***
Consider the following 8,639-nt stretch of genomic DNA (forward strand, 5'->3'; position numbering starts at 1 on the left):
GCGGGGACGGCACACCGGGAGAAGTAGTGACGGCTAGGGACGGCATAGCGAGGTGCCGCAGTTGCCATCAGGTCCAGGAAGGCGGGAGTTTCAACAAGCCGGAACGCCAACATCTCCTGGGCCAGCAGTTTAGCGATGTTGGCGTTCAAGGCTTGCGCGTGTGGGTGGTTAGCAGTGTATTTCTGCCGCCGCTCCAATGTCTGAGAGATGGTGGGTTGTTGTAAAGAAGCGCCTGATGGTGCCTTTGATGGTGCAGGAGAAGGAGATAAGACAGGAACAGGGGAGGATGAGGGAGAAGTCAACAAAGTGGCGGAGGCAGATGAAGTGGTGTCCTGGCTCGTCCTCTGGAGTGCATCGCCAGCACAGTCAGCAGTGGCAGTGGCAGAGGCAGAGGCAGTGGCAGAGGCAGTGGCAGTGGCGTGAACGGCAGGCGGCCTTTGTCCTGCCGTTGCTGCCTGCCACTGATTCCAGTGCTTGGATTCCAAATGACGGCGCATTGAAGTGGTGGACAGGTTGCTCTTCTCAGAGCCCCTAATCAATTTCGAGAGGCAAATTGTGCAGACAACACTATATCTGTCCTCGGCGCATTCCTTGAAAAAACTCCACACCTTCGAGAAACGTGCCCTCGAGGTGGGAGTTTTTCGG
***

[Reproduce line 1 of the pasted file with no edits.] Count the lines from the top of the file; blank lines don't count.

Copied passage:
Consider the following 8,639-nt stretch of genomic DNA (forward strand, 5'->3'; position numbering starts at 1 on the left):